May 26 will mark the 30th anniversary of the passing of my great teacher, Carmine Caruso. (1904-1987) To commemorate that event and celebrate his life and legacy, I will host a tribute to the master on Tuesday, May 23, between 3 p.m. and 6 p.m. at Local 802. Former students and friends of Mr. Caruso will share their stories and experiences about the man and teacher that he was.
As a special honor to Mr. Caruso, a rendition of his famous “Six Notes” will take place, where all participants will be welcome to take out their instrument and play, in unison, his trademark exercise.
It was no secret that Carmine Caruso was a very generous and caring man. He always looked out for his fellow musicians, and he was always kind and compassionate to anyone he met. It is with that spirit in mind that this tribute will be presented free of charge, but we will encourage participants to make a voluntary contribution to Local 802’s Emergency Relief Fund at the door.
We hope to see many of you there. Thirty years have gone by too fast and we need to keep this man’s memory alive among new generations and, just as importantly, keep the legacy of his wonderful teachings alive for decades and centuries to come. After all, the principles on which his teachings are based go back centuries and we must ensure that they keep moving forward as well. If you have any questions about this special event, e-mail me at firstname.lastname@example.org.
‘I’m forever grateful, Carmine’
I’ve had a few mentors in my musical life, but the one I can credit the most is Carmine Caruso. When I had the privilege of studying with him in 1979 and 1980, I had no idea how my life would change. His teachings and philosophy not only enabled me to pursue the career I wanted as a musician playing the trumpet, but also transformed my life as a person.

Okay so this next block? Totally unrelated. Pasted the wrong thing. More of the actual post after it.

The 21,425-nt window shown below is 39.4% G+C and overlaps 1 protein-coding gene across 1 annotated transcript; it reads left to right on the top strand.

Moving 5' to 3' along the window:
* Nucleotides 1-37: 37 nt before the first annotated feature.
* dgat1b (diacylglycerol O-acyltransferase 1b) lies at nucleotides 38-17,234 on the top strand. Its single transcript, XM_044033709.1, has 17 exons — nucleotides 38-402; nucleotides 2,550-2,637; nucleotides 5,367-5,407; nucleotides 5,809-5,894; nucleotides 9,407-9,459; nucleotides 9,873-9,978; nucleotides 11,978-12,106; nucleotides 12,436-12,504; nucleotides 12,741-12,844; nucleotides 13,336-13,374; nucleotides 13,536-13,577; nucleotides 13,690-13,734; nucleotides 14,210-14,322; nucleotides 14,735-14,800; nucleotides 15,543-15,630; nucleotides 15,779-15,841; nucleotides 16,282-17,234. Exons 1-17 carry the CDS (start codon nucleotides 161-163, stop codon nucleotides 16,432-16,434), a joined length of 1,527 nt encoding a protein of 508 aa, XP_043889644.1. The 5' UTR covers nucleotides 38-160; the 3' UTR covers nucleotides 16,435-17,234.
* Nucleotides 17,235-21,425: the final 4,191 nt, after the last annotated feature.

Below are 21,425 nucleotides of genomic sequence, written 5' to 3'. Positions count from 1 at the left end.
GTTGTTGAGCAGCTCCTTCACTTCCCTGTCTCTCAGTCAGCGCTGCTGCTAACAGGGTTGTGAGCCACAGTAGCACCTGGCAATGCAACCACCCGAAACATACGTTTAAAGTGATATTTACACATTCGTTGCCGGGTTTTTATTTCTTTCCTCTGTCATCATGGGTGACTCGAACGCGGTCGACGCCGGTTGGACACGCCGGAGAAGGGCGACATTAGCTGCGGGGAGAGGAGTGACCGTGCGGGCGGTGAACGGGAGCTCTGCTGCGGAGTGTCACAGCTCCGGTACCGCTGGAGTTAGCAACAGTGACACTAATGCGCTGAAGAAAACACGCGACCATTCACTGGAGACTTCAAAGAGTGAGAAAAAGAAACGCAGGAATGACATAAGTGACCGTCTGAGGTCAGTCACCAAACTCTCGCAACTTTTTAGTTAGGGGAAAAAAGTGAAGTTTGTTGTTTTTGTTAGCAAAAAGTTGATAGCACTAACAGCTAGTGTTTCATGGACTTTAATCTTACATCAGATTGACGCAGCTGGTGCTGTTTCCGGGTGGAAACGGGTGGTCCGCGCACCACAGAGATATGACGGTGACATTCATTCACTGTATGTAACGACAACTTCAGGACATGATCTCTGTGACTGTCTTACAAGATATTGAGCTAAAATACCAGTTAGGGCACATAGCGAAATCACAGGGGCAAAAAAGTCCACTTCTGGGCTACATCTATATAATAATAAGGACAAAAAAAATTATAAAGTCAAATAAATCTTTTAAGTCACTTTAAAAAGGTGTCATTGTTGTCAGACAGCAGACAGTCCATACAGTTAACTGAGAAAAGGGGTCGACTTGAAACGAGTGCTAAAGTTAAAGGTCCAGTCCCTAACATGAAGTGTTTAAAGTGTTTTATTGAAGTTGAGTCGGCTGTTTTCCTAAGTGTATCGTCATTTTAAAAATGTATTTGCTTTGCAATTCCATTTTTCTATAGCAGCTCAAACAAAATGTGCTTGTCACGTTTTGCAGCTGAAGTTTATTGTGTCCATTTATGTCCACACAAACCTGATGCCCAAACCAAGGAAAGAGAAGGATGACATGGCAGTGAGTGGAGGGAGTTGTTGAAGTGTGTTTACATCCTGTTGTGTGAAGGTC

The biggest lesson I learned from Carmine was that he taught me how to teach myself. The “Five Steps” involved in his teachings, based in Zen, enabled me to understand how the body and mind function in a way I had never witnessed or even imagined before meeting him. I discovered that these steps could be applied to anything one wants to accomplish in life – musical or other!
It therefore made sense that even though Carmine played clarinet, saxophone, violin and piano (he was successful in teaching any instrumentalist) he became mostly known for helping brass players and more specifically trumpet players.
By the time I met Carmine, I had already graduated from the Paris Conservatory and was considered an accomplished musician, but still felt that I was far from having the physical attributes necessary to bring my trumpet playing to the high level I was seeking. Caruso’s techniques, focusing on the physical aspects of playing an instrument, showed me the way to develop those physical requirements necessary to playing my instrument and subsequently the technical requirements as well. All to better serve the music I wanted to play.
There is not a day that goes by, almost 40 years later, without him being directly involved in my life since I still use his routine daily. There also is no greater sense of purpose than to try to continue and perpetuate his legacy by sharing his teachings with new generations.
I’m forever grateful, Carmine!
– Dominic Derasse